It was reported recently that the USA and the Taliban have reached a peace agreement on Afghanistan that will allow US forces to leave that country 17 years after they invaded it on October, 2001, less than a month after 9/11.
Al Qaeda had used that dysfunctional state as a safe haven and, while there, was able to plan and execute the attacks that took the lives of over 3000 people in the USA. After the West invaded, the Taliban regime which had allowed Afghanistan to turn into a terrorist state. was toppled within several days and the Western coalition that included the US under George W. Bush, the NATO countries and Australia, succeeded in conquering the entire country in less than a month, completely destroying the Taliban regime and taking over all terror bases and their installations.
A large number of the terrorists that filled the country were killed, some were captured and some escaped to other countries. The impression left by the swift operation was that the Taliban would never gain back its strength and that Afghanistan would never again be a terror state. And then last week it was reported that America reached an agreement – with whom? The Taliban, that same Islamic organization which turned Afghanistan into a terror state. What changed to make this problematic organization into a partner to an agreement with the USA? How could America, the strongest power on Earth, after waging a bitter war for 17 years against this not exactly immense organization, end up accepting it as a partner to an agreement?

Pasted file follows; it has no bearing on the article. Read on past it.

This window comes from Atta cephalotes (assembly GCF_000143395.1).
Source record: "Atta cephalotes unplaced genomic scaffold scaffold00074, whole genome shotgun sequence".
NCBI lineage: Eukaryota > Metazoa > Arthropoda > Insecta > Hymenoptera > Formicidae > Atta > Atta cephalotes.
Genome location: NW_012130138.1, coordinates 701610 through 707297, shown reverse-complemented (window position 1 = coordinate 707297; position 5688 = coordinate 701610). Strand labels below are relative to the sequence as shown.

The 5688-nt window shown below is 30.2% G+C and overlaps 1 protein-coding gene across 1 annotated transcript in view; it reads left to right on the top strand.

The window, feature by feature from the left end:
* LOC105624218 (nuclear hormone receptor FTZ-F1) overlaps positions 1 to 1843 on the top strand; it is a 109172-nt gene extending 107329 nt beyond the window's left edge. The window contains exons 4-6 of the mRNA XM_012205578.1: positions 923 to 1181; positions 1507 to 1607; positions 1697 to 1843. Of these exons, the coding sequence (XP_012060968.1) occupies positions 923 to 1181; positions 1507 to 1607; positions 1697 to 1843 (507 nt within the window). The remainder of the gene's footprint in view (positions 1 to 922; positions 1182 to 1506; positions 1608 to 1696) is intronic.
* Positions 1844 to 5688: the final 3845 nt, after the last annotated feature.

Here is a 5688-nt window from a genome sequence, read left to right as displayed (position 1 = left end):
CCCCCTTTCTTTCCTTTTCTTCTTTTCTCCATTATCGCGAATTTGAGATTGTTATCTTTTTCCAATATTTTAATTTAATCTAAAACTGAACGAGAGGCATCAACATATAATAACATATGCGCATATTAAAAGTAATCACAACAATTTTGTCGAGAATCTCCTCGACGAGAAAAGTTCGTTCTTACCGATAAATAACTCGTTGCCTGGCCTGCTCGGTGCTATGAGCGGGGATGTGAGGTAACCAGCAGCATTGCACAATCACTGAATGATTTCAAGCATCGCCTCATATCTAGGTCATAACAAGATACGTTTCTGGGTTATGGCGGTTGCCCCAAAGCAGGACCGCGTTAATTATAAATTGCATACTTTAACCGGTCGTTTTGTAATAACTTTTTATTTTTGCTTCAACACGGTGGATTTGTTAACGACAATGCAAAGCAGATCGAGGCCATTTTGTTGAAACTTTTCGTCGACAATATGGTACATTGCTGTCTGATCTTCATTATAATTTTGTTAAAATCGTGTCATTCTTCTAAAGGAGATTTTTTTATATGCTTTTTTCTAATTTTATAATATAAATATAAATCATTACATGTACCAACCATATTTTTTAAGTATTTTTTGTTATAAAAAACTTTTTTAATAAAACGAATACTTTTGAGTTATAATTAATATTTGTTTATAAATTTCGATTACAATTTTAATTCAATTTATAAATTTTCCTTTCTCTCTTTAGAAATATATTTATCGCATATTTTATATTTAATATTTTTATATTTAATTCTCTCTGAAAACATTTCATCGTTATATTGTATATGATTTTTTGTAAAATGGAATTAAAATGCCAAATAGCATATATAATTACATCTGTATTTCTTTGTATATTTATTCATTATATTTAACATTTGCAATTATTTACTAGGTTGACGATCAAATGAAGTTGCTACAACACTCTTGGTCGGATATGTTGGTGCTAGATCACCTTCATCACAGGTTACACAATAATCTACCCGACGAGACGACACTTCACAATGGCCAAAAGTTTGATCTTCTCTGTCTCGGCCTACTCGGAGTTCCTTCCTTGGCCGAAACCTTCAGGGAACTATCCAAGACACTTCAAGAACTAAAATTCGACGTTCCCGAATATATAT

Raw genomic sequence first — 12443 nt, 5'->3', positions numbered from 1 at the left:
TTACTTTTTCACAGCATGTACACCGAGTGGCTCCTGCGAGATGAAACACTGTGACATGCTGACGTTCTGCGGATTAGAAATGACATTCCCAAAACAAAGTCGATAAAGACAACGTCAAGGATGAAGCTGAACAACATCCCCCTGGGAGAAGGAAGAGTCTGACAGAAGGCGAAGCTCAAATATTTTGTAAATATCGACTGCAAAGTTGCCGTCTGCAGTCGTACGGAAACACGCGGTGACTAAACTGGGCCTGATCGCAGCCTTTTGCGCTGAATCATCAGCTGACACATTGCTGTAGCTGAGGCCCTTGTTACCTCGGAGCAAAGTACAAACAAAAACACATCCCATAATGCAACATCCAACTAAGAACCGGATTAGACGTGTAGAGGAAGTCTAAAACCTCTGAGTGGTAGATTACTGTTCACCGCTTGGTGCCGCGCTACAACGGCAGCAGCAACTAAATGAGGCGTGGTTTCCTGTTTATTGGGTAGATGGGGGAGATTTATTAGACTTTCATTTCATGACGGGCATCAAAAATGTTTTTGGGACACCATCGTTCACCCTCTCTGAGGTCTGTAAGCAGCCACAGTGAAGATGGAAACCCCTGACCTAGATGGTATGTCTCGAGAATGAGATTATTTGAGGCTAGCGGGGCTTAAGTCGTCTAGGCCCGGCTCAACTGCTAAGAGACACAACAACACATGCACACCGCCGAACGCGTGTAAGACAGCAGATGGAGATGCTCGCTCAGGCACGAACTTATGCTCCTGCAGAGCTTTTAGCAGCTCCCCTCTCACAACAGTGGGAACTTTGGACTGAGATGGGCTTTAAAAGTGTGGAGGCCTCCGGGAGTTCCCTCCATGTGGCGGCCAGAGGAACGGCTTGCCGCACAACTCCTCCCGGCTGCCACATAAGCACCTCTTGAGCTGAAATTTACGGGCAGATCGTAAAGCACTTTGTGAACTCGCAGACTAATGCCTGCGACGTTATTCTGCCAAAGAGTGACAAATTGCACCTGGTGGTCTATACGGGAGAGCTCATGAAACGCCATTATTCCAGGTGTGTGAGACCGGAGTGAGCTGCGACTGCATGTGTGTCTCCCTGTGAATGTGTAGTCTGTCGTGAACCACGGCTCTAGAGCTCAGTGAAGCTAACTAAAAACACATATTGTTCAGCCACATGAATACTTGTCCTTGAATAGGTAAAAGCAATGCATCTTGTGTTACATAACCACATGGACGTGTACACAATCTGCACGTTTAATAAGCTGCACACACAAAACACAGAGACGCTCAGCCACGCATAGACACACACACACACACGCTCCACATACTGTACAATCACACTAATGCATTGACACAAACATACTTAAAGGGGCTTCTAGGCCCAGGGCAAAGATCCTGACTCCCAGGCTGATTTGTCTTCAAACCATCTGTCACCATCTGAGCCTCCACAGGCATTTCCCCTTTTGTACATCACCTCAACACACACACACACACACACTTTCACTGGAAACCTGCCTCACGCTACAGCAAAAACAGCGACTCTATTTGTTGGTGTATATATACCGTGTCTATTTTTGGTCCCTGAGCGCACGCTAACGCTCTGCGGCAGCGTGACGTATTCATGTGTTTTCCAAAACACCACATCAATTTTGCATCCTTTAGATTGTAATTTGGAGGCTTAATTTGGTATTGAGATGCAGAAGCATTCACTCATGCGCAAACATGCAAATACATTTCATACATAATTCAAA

As background, let me point out that the source of Afghanistan’s problems is the fact that the state is composed of ten distinct ethnicities which have never coalesced into a unified, cohesive nation The groups are: The Pashtun, Tajik, Uzbek, Aymāk, Gujjar, Kirgiz, Baluche, Turkmen, Nuristani and Pamiri.
Each one of these ethnic groups has its own language, dress, culture, ideas, leaders, interests and armed militias, with only minimal cooperation existing between one and the other. Every dispute – and there have been many – generally escalated into a war of militias, transforming the state into a non-functioning entity.